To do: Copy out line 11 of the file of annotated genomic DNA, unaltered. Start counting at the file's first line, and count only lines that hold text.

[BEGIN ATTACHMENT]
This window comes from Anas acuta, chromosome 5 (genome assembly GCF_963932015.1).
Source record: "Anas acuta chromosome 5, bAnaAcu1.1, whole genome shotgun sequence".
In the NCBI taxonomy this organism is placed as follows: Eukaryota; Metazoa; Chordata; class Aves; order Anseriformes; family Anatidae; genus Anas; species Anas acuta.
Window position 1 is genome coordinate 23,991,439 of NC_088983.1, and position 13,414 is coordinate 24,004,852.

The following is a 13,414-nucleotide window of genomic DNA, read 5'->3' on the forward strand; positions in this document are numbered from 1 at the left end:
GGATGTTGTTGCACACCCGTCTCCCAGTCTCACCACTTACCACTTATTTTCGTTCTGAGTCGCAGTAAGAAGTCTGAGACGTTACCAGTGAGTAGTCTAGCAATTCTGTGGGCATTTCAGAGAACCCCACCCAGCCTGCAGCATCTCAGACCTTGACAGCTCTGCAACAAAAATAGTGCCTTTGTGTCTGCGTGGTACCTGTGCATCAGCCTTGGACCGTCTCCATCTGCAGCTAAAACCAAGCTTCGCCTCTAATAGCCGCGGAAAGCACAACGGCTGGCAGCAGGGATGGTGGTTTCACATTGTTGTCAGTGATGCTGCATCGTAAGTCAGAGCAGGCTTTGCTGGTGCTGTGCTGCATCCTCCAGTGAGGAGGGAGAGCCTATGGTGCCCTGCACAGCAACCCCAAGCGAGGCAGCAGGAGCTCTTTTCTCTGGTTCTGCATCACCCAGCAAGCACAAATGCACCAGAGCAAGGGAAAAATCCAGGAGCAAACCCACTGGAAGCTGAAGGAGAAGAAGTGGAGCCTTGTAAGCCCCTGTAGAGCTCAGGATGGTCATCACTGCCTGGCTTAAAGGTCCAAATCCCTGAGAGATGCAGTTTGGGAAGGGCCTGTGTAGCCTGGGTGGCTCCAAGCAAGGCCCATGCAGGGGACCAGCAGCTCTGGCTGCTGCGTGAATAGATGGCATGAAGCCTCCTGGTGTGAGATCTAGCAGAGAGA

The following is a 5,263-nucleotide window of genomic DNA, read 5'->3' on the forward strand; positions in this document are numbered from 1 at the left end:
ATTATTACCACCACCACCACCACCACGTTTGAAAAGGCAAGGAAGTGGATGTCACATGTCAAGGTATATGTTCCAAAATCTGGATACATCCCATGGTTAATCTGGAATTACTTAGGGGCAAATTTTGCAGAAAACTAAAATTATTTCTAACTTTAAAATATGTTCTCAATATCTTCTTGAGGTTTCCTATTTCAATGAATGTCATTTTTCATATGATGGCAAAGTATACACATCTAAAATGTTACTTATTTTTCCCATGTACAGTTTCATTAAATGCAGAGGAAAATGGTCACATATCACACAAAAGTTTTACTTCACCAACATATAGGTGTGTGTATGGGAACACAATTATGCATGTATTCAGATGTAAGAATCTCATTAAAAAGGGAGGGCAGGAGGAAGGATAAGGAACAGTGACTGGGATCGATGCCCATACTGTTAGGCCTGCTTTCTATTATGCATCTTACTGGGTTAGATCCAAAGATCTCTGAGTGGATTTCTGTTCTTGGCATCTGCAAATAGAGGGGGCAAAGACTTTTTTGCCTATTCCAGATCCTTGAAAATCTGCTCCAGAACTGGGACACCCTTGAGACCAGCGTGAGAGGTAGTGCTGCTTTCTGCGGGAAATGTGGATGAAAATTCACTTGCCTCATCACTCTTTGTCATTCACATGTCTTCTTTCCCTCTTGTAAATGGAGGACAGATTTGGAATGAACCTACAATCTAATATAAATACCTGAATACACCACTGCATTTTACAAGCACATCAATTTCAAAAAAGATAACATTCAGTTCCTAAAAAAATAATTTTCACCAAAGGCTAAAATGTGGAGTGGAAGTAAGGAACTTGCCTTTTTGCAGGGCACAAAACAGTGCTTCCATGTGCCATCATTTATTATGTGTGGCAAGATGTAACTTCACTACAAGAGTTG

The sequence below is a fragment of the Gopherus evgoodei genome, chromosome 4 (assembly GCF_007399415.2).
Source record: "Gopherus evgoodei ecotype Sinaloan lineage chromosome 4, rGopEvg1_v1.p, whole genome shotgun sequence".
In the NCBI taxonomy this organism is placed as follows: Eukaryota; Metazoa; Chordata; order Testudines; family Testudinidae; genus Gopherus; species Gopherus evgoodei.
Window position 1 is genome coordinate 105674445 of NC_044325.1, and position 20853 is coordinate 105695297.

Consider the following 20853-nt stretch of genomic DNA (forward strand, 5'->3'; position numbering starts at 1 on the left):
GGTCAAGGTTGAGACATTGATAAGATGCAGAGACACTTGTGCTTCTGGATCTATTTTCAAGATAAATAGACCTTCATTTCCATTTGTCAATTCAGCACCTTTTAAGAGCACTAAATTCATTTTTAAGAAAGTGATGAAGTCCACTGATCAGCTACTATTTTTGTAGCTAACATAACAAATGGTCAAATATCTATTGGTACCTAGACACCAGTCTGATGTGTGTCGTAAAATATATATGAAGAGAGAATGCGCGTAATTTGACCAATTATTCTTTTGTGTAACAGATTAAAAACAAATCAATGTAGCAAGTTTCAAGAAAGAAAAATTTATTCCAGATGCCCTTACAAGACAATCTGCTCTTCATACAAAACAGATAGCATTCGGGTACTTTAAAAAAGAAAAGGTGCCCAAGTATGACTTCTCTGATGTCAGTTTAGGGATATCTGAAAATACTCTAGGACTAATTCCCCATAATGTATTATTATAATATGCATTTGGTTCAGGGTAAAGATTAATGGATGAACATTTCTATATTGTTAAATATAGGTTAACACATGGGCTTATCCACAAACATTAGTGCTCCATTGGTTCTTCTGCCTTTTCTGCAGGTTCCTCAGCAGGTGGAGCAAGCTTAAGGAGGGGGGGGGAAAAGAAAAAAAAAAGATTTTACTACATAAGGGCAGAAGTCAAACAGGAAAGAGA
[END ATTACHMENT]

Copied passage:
In the NCBI taxonomy this organism is placed as follows: Eukaryota; Metazoa; Chordata; order Testudines; family Testudinidae; genus Gopherus; species Gopherus evgoodei.